Posts made in February 2019

Pavement Ants

Pavement ants, also known as Tetramorium Caespitum, are not quite on everyone’s radar right now BUT we should be aware that they are coming sooner than we expect. With March being less than a month away, spring is right around the corner.


We want to help you stay ahead of these pests this year

with some facts and tips for dealing with these pests!

Here are some general facts to help you better understand the life and purpose of the Pavement Ant.

General Facts:

  • They like to eat anything and everything; from seeds, fruit and bread to nuts, meats and other insects.

  • A unique characteristic of their body is that their limbs are lighter in color, in comparison to the rest of the body.

  • Colonies are made up of:

                                – Workers, their job is to bring food back to and protect the colony.

                                – Queens, they are to lay eggs to grow the numbers of the colony.

                                – Drones, to help the queens reproduce these eggs and care for them.

  • While the females’ spines on their thorax are prominent, the males are not.

  • Under sidewalks, large rocks and building slabs are where colonies will normally form.

  • In Spring and Summer while looking for territory they will battle with other colonies for it.

  • There can be over a thousand ants in one colony.

  • Reproduction is also at its highest during the Spring and Summer months.

  • It takes about 3 months for a worker ant to form, form an egg being laid by a queen.

An informational image regarding Pavement Ants.

Pest Facts:

  • They are known for digging under the pavement of your house to get to the sand underneath. They enter through small cracks in foundation walls and concrete slabs.

  • Piles of soil and sand will appear in areas where these ants deposit debris from their nests. In the warmer months, you will see these mounds on the sidewalks. In cooler months, you will see them on top of foundational walls and near concrete cracks.

  • Because of the wide range in what they are able to consume, they will be able to get into and destroy all packages of food whether or not they are open. Not to mention, any already prepared foods that you leave out for an extended period of time.

  • If you interrupt a worker ant while they are trying to bring your food back to the colony, they may begin to bite and sting you.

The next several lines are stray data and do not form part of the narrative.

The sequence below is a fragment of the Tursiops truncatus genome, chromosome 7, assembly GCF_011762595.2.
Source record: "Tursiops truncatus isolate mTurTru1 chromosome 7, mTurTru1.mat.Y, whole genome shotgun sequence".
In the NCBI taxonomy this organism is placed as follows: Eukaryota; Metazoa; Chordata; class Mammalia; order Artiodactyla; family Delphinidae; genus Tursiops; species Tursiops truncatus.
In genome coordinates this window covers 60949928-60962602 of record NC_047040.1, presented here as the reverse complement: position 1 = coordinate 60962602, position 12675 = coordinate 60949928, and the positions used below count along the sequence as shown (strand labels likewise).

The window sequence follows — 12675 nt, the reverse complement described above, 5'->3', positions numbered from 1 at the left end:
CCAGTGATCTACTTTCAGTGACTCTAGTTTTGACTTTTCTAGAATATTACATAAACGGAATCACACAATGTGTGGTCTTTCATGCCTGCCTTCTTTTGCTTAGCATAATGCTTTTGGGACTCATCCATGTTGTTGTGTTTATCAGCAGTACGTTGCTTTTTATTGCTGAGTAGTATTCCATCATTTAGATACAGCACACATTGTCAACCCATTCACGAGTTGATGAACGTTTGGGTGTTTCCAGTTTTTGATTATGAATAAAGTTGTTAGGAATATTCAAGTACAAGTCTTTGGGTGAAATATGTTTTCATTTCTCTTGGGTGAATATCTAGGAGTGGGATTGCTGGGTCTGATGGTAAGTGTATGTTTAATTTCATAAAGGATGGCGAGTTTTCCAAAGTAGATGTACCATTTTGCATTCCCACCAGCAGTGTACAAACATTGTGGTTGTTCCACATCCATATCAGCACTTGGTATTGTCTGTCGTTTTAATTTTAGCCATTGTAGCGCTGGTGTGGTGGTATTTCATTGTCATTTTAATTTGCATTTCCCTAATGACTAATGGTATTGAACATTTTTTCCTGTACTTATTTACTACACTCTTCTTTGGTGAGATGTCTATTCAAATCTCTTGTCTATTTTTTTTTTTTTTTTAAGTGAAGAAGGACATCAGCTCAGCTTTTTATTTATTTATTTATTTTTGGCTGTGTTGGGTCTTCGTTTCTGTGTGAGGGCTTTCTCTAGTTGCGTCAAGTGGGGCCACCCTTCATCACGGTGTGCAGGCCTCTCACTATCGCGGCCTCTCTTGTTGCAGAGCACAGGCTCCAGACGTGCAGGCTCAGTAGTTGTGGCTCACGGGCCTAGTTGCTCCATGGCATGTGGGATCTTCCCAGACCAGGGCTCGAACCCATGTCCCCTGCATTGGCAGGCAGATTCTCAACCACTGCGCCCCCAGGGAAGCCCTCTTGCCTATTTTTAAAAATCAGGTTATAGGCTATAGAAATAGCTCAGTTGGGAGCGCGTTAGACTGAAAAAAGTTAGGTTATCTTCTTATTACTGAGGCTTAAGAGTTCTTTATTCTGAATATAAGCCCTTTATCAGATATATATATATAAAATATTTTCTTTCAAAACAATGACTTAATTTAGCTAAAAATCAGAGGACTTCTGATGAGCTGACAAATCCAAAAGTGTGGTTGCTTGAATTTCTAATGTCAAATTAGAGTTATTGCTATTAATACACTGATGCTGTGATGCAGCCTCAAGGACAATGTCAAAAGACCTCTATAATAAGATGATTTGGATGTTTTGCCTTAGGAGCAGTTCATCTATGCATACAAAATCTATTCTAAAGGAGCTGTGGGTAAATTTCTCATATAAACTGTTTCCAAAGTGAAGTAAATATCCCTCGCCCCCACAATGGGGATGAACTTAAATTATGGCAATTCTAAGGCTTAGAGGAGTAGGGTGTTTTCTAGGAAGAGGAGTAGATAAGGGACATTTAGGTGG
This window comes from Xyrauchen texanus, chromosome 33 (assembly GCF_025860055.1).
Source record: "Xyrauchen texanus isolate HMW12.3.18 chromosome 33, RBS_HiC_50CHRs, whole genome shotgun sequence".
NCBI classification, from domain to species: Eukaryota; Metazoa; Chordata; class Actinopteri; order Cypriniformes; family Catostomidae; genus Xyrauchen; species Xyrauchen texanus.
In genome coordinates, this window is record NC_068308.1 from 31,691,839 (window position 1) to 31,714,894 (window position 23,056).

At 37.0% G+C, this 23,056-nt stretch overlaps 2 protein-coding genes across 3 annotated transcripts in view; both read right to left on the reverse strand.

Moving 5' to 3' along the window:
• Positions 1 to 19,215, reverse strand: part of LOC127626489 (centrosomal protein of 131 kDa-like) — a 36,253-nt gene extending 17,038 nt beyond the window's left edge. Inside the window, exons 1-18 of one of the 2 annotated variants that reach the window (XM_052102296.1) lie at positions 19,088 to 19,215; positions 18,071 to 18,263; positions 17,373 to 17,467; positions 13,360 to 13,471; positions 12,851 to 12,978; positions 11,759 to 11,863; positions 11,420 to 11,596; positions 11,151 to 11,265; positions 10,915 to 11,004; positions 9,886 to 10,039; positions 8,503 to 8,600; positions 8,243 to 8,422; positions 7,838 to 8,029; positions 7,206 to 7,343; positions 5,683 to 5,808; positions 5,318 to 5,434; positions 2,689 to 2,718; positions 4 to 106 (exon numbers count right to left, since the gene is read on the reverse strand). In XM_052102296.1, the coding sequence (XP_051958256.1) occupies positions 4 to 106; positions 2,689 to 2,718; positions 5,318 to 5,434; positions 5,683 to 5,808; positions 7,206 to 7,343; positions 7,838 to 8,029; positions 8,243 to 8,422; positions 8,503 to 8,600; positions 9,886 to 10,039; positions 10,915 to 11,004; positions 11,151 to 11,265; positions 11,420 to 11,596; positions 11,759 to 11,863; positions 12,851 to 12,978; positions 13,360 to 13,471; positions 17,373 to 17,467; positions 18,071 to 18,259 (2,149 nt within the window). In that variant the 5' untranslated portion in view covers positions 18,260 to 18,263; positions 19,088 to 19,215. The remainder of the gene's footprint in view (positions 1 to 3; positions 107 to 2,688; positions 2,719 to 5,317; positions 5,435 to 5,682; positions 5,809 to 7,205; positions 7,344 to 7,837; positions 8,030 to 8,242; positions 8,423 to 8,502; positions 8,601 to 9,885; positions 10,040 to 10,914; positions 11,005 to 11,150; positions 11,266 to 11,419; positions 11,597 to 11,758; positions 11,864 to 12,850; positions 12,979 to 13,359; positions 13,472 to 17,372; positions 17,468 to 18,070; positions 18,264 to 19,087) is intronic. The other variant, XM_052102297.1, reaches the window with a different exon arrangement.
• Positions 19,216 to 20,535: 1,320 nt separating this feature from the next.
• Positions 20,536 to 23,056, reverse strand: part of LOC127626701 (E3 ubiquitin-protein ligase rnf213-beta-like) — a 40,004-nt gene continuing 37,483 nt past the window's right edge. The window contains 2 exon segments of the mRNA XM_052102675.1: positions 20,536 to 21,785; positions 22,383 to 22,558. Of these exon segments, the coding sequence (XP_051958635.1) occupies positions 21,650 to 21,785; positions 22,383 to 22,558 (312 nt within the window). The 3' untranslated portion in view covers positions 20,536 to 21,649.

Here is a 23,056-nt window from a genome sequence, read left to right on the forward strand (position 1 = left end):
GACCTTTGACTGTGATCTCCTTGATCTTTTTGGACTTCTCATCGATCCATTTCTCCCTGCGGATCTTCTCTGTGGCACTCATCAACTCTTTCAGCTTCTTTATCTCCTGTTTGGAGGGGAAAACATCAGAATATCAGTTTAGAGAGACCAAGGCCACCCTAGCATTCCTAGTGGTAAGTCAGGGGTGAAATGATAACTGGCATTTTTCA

• The best way to get rid of these pests is through bait, that the workers will be able to take back to the colony and queen to share with them.

A Few Winter Tips

Complete Pest Solutions

As the weather begins to get colder and winter approaches, mosquitoes, flies and bees aren’t really a concern. We associate these pests with summer and fall. But a lack of flying pests does not mean a lack of pests during the winter.

Though you may not be dealing with an infestation right now, recognize that the risk of a pest invasion never really goes away, especially in the winter.

Here are some best practices for pest prevention:

  • Trim back trees to bar rodents from easy access to the underside of your roof overhang.
  • Declutter the basement, attic, and any utility rooms so as to eliminate any potential nesting grounds.
  • Examine the fascia board along the roof line, replacing any areas of rotted wood.
  • Repair loose mortar and replace worn weatherstripping around all windows and doors.
  • Store food in sealed containers and keep crumbs off the floor.
  • Seal any and all cracks or gaps on the home exterior with a silicone-based caulk.
  • Store firewood at least 20 feet from the home, not only off the ground but also covered.
  • Avoid ice dams by using a roof rake to dissipate potentially problematic accumulations of snow.
  • Hire a professional sweep to clean the stack, inspect the flue, and install a cap over the chimney.